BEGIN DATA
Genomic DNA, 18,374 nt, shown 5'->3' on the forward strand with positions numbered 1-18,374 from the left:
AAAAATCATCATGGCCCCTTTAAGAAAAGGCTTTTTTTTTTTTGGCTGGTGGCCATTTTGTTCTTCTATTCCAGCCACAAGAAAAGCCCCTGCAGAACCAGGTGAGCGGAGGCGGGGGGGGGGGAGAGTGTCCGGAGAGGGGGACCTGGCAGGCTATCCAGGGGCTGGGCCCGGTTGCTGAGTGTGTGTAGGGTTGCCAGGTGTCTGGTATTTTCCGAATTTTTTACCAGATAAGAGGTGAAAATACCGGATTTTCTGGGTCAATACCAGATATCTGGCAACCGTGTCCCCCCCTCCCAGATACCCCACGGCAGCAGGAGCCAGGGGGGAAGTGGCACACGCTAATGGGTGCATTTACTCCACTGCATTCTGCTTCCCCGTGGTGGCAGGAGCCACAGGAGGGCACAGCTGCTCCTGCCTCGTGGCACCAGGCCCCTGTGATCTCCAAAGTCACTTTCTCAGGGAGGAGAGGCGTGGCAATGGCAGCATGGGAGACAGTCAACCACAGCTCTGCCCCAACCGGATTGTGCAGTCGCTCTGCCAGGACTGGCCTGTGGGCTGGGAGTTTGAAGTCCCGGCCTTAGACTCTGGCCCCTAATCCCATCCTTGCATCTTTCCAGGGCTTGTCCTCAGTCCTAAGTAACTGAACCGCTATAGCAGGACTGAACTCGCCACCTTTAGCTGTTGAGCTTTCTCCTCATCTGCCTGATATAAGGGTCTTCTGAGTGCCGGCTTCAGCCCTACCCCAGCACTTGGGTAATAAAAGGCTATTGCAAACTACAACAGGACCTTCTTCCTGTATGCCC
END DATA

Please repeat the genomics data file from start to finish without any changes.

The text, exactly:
Genomic DNA, 18,374 nt, shown 5'->3' on the forward strand with positions numbered 1-18,374 from the left:
AAAAATCATCATGGCCCCTTTAAGAAAAGGCTTTTTTTTTTTTGGCTGGTGGCCATTTTGTTCTTCTATTCCAGCCACAAGAAAAGCCCCTGCAGAACCAGGTGAGCGGAGGCGGGGGGGGGGGAGAGTGTCCGGAGAGGGGGACCTGGCAGGCTATCCAGGGGCTGGGCCCGGTTGCTGAGTGTGTGTAGGGTTGCCAGGTGTCTGGTATTTTCCGAATTTTTTACCAGATAAGAGGTGAAAATACCGGATTTTCTGGGTCAATACCAGATATCTGGCAACCGTGTCCCCCCCTCCCAGATACCCCACGGCAGCAGGAGCCAGGGGGGAAGTGGCACACGCTAATGGGTGCATTTACTCCACTGCATTCTGCTTCCCCGTGGTGGCAGGAGCCACAGGAGGGCACAGCTGCTCCTGCCTCGTGGCACCAGGCCCCTGTGATCTCCAAAGTCACTTTCTCAGGGAGGAGAGGCGTGGCAATGGCAGCATGGGAGACAGTCAACCACAGCTCTGCCCCAACCGGATTGTGCAGTCGCTCTGCCAGGACTGGCCTGTGGGCTGGGAGTTTGAAGTCCCGGCCTTAGACTCTGGCCCCTAATCCCATCCTTGCATCTTTCCAGGGCTTGTCCTCAGTCCTAAGTAACTGAACCGCTATAGCAGGACTGAACTCGCCACCTTTAGCTGTTGAGCTTTCTCCTCATCTGCCTGATATAAGGGTCTTCTGAGTGCCGGCTTCAGCCCTACCCCAGCACTTGGGTAATAAAAGGCTATTGCAAACTACAACAGGACCTTCTTCCTGTATGCCC